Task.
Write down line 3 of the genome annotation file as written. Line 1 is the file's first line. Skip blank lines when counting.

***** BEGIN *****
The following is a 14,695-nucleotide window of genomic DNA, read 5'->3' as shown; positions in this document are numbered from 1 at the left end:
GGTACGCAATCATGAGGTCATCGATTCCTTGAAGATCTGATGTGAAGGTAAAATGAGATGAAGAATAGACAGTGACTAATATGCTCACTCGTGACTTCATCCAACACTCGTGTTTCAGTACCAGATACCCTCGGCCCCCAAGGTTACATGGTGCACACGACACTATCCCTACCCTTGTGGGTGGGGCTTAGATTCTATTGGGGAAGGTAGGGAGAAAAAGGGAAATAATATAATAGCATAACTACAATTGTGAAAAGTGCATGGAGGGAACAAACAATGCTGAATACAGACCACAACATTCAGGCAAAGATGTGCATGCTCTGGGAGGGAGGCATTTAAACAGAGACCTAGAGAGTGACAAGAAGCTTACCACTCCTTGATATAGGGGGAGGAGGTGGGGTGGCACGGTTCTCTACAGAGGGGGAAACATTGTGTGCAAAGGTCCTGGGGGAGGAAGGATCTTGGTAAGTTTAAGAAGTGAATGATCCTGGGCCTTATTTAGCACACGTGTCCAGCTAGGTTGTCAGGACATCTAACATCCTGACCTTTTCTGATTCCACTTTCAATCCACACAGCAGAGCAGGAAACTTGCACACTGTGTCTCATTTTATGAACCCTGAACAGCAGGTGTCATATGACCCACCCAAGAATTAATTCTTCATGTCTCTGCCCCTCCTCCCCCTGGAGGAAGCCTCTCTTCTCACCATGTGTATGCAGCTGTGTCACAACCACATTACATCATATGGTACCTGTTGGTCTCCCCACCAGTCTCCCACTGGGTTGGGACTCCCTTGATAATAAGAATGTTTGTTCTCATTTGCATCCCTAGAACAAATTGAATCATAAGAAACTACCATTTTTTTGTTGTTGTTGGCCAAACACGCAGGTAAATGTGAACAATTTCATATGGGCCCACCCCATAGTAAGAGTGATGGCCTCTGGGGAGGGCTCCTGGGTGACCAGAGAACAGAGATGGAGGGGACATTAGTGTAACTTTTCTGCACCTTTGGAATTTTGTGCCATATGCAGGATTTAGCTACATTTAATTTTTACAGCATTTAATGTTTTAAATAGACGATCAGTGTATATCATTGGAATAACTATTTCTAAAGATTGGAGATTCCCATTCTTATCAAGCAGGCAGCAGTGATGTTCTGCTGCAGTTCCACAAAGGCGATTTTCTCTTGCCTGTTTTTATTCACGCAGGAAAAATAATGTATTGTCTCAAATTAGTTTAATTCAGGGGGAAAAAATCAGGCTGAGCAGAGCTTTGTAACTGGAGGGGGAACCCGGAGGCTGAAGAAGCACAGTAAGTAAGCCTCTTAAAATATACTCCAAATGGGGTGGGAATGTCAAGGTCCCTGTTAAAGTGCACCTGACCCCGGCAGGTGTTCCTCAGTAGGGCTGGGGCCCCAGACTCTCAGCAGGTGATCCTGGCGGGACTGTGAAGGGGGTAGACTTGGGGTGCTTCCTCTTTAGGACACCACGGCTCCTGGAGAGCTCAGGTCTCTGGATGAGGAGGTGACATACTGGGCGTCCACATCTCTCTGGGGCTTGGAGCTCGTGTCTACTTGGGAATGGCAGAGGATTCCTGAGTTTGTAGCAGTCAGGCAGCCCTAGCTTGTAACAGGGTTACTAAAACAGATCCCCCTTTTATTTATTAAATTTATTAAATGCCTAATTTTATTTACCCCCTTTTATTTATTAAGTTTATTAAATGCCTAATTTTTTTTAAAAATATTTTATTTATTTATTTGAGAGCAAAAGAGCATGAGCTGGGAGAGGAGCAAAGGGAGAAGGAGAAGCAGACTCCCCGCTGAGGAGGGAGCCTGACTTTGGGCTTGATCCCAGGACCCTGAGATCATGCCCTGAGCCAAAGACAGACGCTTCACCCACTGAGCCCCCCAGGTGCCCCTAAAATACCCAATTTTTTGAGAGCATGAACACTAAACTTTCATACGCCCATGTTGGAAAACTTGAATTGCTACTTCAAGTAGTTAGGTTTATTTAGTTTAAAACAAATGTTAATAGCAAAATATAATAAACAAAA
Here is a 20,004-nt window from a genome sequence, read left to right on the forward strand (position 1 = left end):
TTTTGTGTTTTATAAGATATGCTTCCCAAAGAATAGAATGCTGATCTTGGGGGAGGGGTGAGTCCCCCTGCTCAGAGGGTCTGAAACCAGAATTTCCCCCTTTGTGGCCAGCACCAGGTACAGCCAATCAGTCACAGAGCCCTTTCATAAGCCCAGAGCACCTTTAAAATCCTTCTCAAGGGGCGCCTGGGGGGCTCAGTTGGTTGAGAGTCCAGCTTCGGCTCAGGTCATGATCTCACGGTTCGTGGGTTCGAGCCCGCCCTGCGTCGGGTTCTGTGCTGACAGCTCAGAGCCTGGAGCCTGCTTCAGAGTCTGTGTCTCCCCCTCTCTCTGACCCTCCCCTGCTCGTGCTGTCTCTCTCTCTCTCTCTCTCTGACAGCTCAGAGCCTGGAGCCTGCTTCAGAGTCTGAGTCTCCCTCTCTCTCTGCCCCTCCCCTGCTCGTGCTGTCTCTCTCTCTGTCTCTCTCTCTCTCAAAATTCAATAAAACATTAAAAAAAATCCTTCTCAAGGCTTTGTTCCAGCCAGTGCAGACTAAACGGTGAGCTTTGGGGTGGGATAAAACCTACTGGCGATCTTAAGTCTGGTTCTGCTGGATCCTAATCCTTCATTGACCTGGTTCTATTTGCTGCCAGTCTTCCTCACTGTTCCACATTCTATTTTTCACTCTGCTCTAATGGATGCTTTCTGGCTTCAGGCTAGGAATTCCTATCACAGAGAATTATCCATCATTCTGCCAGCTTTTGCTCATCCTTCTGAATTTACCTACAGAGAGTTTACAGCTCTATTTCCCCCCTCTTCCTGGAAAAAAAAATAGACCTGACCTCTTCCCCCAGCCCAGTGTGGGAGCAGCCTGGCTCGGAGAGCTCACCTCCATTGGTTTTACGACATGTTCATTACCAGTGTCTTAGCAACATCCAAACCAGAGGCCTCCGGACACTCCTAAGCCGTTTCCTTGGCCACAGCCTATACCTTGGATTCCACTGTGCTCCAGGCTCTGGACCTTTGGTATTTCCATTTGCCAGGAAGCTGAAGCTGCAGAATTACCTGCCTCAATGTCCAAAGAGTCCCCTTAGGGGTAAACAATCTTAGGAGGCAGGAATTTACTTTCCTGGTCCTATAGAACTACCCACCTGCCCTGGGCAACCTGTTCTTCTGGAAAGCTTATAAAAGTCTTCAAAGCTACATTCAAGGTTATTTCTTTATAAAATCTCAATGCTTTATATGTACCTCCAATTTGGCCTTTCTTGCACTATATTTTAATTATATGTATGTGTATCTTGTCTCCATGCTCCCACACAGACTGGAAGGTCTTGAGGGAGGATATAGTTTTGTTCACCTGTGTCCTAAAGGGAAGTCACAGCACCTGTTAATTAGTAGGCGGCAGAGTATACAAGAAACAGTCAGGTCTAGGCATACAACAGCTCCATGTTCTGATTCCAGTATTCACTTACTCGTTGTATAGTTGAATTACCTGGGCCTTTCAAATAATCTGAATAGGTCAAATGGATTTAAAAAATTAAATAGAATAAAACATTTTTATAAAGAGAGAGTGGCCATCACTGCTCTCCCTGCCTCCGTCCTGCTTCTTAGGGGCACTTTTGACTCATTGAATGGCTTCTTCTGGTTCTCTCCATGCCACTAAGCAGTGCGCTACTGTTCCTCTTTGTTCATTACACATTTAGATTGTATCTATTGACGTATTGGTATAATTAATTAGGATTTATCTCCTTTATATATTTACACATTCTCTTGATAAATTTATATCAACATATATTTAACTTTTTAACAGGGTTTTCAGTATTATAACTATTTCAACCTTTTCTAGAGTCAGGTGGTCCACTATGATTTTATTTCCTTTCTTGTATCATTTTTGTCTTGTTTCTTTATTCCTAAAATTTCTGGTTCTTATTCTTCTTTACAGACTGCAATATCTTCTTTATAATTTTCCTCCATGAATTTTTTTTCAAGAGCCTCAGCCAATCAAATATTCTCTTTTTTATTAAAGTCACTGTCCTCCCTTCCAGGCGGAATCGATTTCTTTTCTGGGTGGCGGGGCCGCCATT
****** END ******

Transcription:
Here is a 20,004-nt window from a genome sequence, read left to right on the forward strand (position 1 = left end):